Foolish! If the ship had decelerated, vast energy had been used to do so. It was not like Rania were riding a horse that would slow to a trot if she did not keep spurring it.
The vessel had reached her planned nearlightspeed velocity before she passed out of the range of astronomer’s instruments: the final few images of the ship had been a mere pinpoint of light, shrunk by distance, spectrographically reddened far into the infrared by Doppler shift, and the stars beyond were distorted by the immense mass like the reflections of stars seen in a whirlpool of water; by relativity. At nearlightspeed, observers on Earth measured the ship’s mass to be that of a small star.
“If it is any comfort, you are not the only one who worries and prays for her safe return,” said the old priest softly. “In the time of Del Azarchel, when the Concordat ruled, roses grew in the deserts, and pine trees in Antarctica. There were trains that flew through the core of the earth faster than the speed of sound, and they ran from every mansion, city, village, and garden—and in those days, the number of mansions and gardens were greatly multiplied.”
“You want Rania back because she’s bringing the contraterrene mined from the Diamond Star, to get the depthtrains to run on time. My needs are more personal.”
“My concern is for your needs as well. Am I not a Montrose also? And you are not the only one who loves her.”
“What’s that crack mean?” Montrose bristled.
“You do not know, my son, but, while you slept, a great mythology has sprung up about her. It is said the day of her return will put an end to the poverty, the starvation, the brown-outs. Among the unlettered people, there are shrines to her, and her image is said to bring good luck, higher Darwin scores, and immunity from the Cull.”
“Darwin scores? Jesus up a tree! Er—sorry, father, but—damnation and pest—can’t you see why this age has to end? Culling people, killing common folk like they was unwanted livestock, breeding up human beings like they was dogs?”
“Prosperity brings overpopulation, my son, or so the intelligent among us say, and overpopulation necessitates population controls.”
“You don’t believe it, Father?”
“Of course not. The Holy Mother Church, of course, has not and will not change her teachings, which condemns the contraception and gene-meddling that makes these other desecrations of the sacrament of holy marriage possible. But the remnant who follow Church teachings these days, even within the fold, dwindles ever more. Like all ages of history, this age is a bad one.”
“What the hell have they done? They’re my family! My people! What the hell is wrong with…”
Silence fell as suddenly as if Montrose had choked. The Father made no reply.
Then the voice of Montrose came dripping out very slowly, as if the words tasted foul as vomit, and the effort to get them up his burning throat were almost too much, “It was me. I gave ya’ll the monopoly on the world’s shrinking supply of antimatter, the monopoly on hibernation technology, and control of the orbital petawatt laser. I gave ya’ll absolute power, and look what ya’ll did with it!”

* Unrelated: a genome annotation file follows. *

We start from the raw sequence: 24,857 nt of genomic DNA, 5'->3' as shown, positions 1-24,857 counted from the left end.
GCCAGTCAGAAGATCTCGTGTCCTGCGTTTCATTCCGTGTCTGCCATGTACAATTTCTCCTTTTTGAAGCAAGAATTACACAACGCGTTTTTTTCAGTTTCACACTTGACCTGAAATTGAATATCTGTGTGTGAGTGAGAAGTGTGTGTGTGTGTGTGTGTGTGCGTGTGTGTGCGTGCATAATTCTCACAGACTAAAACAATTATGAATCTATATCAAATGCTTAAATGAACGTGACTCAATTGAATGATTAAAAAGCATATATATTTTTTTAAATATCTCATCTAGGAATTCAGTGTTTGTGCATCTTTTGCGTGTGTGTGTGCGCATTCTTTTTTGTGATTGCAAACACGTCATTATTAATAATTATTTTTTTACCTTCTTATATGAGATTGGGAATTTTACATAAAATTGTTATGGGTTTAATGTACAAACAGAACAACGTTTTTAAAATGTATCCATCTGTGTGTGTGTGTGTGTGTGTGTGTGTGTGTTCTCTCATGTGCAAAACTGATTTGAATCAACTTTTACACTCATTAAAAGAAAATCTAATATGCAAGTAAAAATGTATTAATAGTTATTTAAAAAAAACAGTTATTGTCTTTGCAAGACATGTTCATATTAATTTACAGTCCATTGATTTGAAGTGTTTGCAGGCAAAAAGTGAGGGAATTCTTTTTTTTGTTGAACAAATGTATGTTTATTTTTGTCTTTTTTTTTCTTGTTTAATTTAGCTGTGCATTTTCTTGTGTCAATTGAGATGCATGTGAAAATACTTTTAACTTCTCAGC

“To raise an unworthy and faithless generation even Solomon could not avoid. You did not rob the many Montroses of their free will.”
“I am going to smash the system. Blood will be shed.”
“Are you the judge of this age, my son? If not, you have no right to condemn it.”
“The right a father has to discipline his children. I put this in motion. I gotta stop it. It’s my fault.”
“And is that among the sins you would like to confess?”
“Are we back to that?”
“We never left it. This is a confessional booth.”
“I ain’t done nothing wrong.”
“Where love and faith are concerned, how can any man not do wrong? Are you indeed superhuman in that way? Earlier you were boasting that you were not.”
“I weren’t boasting. Just saying.”
“Do you have faith in her?”
“Do you have faith she will return?”
“Why are your priests always on about faith?”
“Why do doctors talk about diseases? Faith is not some mystical glamour; it is a very real, hard, practical solution to a very real and hard problem: the problem of enduring the unendurable. If you knew she loved you, and you knew she would make every effort, including superhuman effort since she is, after all, a superhuman, you would not give into impatience, or wrath, or self-pity, or despair.”
“Yearning to see you wife again ain’t a sin, Padre!”
“What makes you think it’s a sin?”
“What makes you think so? I hear guilt in your voice, First Ancestor.”
“So what would this practical solution of yours be?”
“Confess it now. I will impose a penance on you to last until your Rania returns to you, the penance being that you must wait in hopeful joy until she comes again, without surrendering to hopelessness.”
“But I got to wait anyway. I got no choice.”
“The suffering will be easier if you know it is penance. Suffering to amend for your own wrongs can be endured. Pointless suffering cannot be endured.”
“You think she ain’t coming back for me?”
“I cannot say. Nor can you. There are things we simply do not know and cannot know. When we face the unknown, there are two and only two responses: the sane and tame surrender of despair and the mad and wild defiance of hope.”
“C’mon, you put it that way, there’s no real choice. Madness is common sense.”
“There is always a choice, and therefore always a chance to choose wrongly. But hope is hard when we are burdened. Will you tell me your wrongs, my son?”
Menelaus Montrose scowled, but eventually he bowed his head and spoke what was in his heart.
“When I was young I made a vow…” he started